We left Flatwoods and headed north to Bulltown State Park, site of a Civil War battle over a covered bridge on the Weston to Gauley Bridge turnpike, a major route in central West Virginia in the mid-1800's. There are still trenches visible, and Larry decided to follow the interpretive trail through the battlefield. I was more interested in the historic Cunningham farmstead on the property and spent my time exploring the buildings, creek, cave and the remnants of the turnpike that were still visible. Again, more pics later this week.

The Cunningham homestead, and below a peek through the kitchen window.

When we left Bulltown we decided to head north and west toward home on Route 5; although we've been along most portions of this road, there are sections we don't know, and the piece between Heaters and Burnsville was one of them. The road offered spectacular rural scenes, like this one below. I didn't take many photos because the light was fading, so you know what that means--another trip in the future.

We had hoped to get back in time to go to the evening storytelling concert in Chillicothe, but that was not to be. It was almost seven when we arrived home. A friend came to visit and the day ended was another fire in the firepit and good conversation.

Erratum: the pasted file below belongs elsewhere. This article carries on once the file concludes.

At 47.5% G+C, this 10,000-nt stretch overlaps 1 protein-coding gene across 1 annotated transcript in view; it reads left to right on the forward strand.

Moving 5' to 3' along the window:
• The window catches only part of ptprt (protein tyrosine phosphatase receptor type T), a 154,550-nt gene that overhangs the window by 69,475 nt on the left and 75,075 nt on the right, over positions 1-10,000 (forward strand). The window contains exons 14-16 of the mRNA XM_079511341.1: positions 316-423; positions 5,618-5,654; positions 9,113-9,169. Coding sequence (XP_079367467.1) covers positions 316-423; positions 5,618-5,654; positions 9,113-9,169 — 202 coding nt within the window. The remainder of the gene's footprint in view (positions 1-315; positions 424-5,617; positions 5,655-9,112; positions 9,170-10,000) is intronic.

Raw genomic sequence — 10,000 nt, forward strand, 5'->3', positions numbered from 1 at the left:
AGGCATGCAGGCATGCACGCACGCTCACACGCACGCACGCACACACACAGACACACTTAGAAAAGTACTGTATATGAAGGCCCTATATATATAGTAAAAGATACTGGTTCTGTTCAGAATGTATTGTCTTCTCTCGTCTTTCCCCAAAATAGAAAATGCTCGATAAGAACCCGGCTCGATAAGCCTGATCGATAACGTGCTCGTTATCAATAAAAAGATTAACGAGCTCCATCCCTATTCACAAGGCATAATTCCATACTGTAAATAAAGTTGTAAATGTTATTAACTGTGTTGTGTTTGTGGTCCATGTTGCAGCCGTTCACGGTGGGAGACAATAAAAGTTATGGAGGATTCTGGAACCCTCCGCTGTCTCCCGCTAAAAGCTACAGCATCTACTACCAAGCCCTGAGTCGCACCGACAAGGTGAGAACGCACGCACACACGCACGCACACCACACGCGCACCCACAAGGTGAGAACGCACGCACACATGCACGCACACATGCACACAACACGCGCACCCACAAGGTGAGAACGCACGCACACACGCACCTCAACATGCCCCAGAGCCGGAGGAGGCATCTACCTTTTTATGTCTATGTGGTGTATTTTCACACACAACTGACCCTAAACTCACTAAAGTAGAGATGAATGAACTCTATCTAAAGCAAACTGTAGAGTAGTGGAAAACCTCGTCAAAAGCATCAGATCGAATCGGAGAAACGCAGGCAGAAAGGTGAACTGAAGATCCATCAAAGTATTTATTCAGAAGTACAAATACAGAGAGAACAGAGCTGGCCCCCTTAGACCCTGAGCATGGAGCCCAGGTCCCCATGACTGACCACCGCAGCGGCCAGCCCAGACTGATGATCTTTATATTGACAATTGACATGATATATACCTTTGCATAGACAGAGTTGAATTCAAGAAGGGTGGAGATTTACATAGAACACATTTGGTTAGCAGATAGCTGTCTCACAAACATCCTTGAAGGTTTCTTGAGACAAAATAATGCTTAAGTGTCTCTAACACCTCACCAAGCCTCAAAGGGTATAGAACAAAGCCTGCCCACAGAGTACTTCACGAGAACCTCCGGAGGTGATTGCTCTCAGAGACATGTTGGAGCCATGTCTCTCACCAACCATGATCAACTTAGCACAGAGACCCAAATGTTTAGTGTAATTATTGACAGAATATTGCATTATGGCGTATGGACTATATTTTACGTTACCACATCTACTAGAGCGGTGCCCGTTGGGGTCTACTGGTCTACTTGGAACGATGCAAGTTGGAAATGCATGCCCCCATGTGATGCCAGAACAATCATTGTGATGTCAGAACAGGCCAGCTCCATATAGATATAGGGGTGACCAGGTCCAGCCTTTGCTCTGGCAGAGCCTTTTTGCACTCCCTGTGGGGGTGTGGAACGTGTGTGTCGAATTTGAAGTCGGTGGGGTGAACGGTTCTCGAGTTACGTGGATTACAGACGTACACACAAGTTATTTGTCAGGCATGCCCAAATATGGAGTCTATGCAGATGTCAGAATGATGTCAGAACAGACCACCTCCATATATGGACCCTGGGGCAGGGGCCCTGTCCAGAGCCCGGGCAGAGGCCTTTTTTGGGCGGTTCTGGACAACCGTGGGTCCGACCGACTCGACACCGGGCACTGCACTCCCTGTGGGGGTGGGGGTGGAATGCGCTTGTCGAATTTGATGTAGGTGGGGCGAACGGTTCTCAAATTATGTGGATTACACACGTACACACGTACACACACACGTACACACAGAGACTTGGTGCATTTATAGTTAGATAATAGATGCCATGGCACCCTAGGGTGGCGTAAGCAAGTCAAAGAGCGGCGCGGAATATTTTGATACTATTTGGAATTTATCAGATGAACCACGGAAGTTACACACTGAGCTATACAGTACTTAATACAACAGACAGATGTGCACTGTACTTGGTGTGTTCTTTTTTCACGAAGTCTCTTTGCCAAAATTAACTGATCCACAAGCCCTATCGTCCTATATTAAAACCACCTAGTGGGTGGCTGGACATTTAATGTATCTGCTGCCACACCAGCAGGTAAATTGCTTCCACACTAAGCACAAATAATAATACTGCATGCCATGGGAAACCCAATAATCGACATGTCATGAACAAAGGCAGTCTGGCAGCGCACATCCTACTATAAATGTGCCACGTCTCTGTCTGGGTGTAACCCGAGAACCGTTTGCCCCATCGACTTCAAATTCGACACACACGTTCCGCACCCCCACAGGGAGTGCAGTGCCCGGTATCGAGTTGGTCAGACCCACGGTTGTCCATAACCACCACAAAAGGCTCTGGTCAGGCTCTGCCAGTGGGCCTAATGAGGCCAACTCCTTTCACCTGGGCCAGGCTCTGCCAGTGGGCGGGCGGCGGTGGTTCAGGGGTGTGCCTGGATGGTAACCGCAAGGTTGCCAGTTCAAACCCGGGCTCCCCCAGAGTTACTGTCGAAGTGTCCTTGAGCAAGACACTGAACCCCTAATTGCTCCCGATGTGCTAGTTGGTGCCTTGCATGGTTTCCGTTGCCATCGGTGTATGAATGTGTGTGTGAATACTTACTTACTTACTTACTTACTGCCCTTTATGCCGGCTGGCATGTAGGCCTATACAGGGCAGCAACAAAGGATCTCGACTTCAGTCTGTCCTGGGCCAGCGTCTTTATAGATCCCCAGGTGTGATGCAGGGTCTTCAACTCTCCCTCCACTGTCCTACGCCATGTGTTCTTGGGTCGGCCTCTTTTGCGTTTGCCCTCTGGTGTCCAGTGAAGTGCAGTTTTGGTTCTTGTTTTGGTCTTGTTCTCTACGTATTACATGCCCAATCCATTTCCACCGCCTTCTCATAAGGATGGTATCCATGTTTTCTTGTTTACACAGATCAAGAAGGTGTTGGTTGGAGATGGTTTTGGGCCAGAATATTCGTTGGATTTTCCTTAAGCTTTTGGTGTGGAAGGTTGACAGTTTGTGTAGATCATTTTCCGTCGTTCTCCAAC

Today, it was back to business as usual. The laundry is caught up, dishes done, the celery chopped and frozen with the help of a friend, basil is drying, wood has been cut and split and now it is evening again and time to prepare for another work week. But we have our weekend memories of friends, places, and history...oh, and five more wineglasses, a set of tractor chains and...but all that is for the yard sale post.


Nance said...

Granny Sue, I didn't know you could freeze celery. Please educate me. Quick! and thanks a bunch! (okay, yes. that is a pun.)

Nance said...

and, oh, hey. Was in West Virginia last week. Beautiful State! Enjoyed our time there but didn't attend any festivals or celebrations.

Susan at Stony River said...

Sounds like a perfect weekend! When we stopped in Flatwoods I saw the sign for the festival and I *begged* for us to stay for it. Well we all know what the answer was (sigh).

Next year, here's hoping!

I loved your photos in this post.

Granny Sue said...

Nance, I just chop and freeze. No blanching; I'm not sure if that's the "approved" method but it's what I have always done. When I want to use it, i just knock it loose in the bag and shake out what I need. I also freeze the celery leaves for use in soups, etc. They can be dried and crumbled too, to add celery flavor to any dish. Note--the frozen celeery will nt be as crispy as fresh. I use it in stews, casseroles, etc.

Granny Sue said...

Nance, where were you in WV? It was certainly a pretty weekend for travel.

Granny Sue said...

Susan, maybe next year we can go together! Wouldn't that be fun?

I really need a new camera. mine isn't doing the things I would like to do, but that takes $$$ and right now those aren't so plentiful. So it's on the wish list.

Jaime said...

You two are able to find an adventure no matter where you go or what you do. Although missing the monster festival by one weekend sounds like something that would happen to Aaron and I.